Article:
When collective processing stage 24 a uses such an embodiment that skips repetitions of information from a header file, it should be ensured that the first encountered information from each header file is complete. This is needed to ensure that the generated header file is complete. For this purpose the sequence of processing preprocessed files with collective processing stage 24 a is preferably arranged so that each preprocessed file that is to be used to generate a header file (as set forth in the preceding) is processed before any other preprocessed files that include the header file.

Preferably, a reordering stage is used in collective processing stage 24 a The reordering stage first reads preprocessed files 23 a-c in any order and selects the order of processing the preprocessed files. Subsequently collective processing stage 24 a reads the preprocessed files a second time in the selected order. For the purpose of reordering information about an additional “refers_to” relation between software components is preferably gathered. A first software component is said to refer to a second software component if it uses that second component (e.g. if the first component is a first class that contains variables of a second class defined by the second component).

FIG. 4 shows an example of entities and relations in a data structure derived from the preprocessed files for the example of tables 3 and 4. It is assumed that three software components F2, F1 and F0 are defined (shown as rectangular boxes). Arrows between the software components show refers_to relations. Preprocessed files F1 and F2 are shown as circles, with links to the software components of which these preprocessed files contain implementations. Marked header files are shown as ellipses, with links to the software components of which the header files contain definitions. Only preprocessed files and header files that are linked to software components F2, F1 and F1 are shown. Thus, preprocessed file Main is not shown for example.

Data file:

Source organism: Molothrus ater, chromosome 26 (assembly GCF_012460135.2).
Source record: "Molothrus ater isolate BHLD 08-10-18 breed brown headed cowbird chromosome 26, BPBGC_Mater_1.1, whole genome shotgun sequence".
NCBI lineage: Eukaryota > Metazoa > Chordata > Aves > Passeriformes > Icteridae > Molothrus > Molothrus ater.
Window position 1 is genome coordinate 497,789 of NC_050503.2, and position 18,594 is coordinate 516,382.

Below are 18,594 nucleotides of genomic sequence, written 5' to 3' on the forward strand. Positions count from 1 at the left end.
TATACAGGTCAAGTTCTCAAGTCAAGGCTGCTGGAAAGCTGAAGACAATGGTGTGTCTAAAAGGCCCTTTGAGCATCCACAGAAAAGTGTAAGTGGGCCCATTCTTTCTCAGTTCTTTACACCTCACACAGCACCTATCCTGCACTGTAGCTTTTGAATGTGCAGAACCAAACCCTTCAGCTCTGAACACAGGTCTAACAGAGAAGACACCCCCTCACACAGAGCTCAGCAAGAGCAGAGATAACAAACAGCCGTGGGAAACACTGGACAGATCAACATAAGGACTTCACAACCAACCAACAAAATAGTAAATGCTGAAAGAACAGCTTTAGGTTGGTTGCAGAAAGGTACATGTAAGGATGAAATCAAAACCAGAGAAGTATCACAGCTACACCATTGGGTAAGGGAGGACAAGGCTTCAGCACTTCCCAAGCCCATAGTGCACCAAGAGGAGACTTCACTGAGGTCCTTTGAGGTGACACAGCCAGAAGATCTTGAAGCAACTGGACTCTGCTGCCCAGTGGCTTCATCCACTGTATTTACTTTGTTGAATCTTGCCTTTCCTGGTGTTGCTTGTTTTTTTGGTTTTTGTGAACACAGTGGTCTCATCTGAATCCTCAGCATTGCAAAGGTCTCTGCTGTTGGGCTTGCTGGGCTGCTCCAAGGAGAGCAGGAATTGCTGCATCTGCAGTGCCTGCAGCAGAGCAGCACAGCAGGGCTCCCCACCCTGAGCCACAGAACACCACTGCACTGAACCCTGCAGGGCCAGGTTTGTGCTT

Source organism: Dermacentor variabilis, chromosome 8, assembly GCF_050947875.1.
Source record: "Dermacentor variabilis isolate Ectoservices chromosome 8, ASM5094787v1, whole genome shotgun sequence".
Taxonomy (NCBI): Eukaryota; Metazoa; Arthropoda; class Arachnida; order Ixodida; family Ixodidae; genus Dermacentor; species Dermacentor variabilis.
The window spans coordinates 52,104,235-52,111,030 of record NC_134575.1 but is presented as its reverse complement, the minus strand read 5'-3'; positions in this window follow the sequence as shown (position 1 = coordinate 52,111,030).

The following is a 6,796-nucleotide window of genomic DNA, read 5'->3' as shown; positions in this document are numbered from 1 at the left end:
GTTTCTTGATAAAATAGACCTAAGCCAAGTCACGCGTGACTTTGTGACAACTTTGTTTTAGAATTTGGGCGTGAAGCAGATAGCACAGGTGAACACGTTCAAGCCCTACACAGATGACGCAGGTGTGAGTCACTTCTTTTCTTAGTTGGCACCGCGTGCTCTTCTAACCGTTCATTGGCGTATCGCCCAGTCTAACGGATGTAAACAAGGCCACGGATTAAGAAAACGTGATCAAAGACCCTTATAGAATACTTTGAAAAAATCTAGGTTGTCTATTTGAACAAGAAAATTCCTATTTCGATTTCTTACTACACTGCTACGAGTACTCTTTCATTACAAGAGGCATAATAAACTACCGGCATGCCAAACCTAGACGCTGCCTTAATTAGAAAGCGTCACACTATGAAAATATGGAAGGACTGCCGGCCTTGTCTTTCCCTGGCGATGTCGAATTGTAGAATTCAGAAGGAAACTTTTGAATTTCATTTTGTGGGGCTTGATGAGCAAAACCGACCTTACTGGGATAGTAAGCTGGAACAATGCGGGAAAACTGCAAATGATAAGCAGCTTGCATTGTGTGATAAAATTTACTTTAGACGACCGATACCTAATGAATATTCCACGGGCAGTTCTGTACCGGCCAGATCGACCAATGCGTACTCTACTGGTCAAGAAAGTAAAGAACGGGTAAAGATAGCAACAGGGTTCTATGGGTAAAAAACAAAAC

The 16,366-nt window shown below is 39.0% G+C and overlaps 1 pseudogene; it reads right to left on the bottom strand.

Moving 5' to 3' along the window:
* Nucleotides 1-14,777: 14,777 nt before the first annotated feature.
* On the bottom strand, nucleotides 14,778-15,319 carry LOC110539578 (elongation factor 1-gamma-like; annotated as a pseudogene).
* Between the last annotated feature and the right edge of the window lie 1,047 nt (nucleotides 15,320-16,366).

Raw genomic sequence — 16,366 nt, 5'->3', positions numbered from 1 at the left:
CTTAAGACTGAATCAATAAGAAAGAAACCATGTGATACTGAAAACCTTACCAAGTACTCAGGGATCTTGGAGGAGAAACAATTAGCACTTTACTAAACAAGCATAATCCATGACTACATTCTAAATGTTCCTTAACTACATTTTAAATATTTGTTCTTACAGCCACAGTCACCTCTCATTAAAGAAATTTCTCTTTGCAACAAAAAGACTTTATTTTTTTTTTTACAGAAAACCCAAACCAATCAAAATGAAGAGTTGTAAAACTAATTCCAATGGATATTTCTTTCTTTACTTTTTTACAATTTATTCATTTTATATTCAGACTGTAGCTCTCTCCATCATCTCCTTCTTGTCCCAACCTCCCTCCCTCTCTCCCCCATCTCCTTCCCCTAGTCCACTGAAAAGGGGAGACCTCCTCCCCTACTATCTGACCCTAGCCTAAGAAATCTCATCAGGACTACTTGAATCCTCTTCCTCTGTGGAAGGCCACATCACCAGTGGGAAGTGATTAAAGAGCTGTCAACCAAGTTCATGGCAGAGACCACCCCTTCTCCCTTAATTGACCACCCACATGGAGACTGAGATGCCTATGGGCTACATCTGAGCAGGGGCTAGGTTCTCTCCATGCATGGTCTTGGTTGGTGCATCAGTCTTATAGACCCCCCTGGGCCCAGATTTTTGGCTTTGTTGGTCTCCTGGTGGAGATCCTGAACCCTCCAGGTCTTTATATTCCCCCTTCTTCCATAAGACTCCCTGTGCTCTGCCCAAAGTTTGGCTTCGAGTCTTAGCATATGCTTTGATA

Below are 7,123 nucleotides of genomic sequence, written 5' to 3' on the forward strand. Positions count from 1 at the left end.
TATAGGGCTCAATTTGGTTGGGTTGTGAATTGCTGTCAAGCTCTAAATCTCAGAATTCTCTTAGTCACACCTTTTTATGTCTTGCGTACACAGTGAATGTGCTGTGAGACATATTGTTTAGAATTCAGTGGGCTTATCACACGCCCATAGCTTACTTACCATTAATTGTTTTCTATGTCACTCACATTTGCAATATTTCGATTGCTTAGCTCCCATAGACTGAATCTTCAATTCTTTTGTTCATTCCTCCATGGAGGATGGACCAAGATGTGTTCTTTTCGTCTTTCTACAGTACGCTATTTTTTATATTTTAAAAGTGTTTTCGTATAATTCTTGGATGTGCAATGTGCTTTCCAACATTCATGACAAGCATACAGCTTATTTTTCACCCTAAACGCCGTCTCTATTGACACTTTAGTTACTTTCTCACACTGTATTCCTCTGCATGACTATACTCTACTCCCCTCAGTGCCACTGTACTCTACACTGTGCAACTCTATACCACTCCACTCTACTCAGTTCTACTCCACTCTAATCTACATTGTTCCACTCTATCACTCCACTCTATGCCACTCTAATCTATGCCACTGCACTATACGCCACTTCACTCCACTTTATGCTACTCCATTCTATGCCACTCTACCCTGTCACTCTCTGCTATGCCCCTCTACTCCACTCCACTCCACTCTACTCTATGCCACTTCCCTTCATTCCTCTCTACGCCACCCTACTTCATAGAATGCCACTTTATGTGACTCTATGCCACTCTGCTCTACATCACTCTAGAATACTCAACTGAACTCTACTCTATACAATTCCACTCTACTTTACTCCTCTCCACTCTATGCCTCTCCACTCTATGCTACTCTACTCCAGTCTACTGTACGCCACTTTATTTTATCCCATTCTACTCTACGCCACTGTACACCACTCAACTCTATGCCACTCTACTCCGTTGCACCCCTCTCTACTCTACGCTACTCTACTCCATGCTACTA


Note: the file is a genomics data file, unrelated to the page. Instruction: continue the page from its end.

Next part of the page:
The reordering stage builds a data structure as described with respect to FIG. 4. In order to determine a usable order of source files the reordering stage effectively uses an ordered list indicative of software components. Initially the list is empty. The reordering stage iteratively searches for a “free” software component that is not yet in the list and is not referred to by any other software component that is not yet in the lists The reordering stage appends the free software component to the list and iteratively repeats the search for a next free software component until all software components have been entered in the list. For each software component an associated preprocessed file 23 a-d is identified that is said to be associated if it is in implemented_in relation with that software component.

When collective processing stage 24 a reads the preprocessed files 23 a-c for the second time the preprocessed files 23 a-c are read in the order of the associated software components in the list. Preprocessed files that are not selected as associated with a software component but implement a particular software component may be read at any time but not before any preprocessed file that implements a further software component that the particular software component refers to.

For the example of FIG. 4 for example, in the reordered sequence common processing stage 24 a reads the preprocessed file for original file F2 first, followed by the preprocessed file for original file F1. Other files, such as main, that are found not to implement any specific component are read subsequently.

Preferably, as described, any preceding include statement (e.g. to F0) that precedes original include statements to files of which generated versions are made (e.g. F1 and F2) is automatically copied to all generated files where include statements corresponding to the original include statements (e.g. to F1 and F2 occur).

As an alternative, or additionally, collective source processing stage 24 a may generate auxiliary dummy implementing source files for those software components (e.g. F0) for which no implementing preprocessed file was found. The dummy implementing source file is applied to preprocessor 22 and the resulting preprocessed file is used in the second pass when the collective source processing stage reads the preprocessed files in the selected order. The dummy implementing source file (e.g. a source file for F0) merely contains an include statement for the header file that defines the software component concerned. The position of the dummy implementing source file in the sequence of reading during the second pass through by collective processing stage 24 b is determined as for any generated source file. Thus, it is ensured that a complete expansion of the header file concerned is read from the preprocessed files when the header file is read for the first time during the second pass.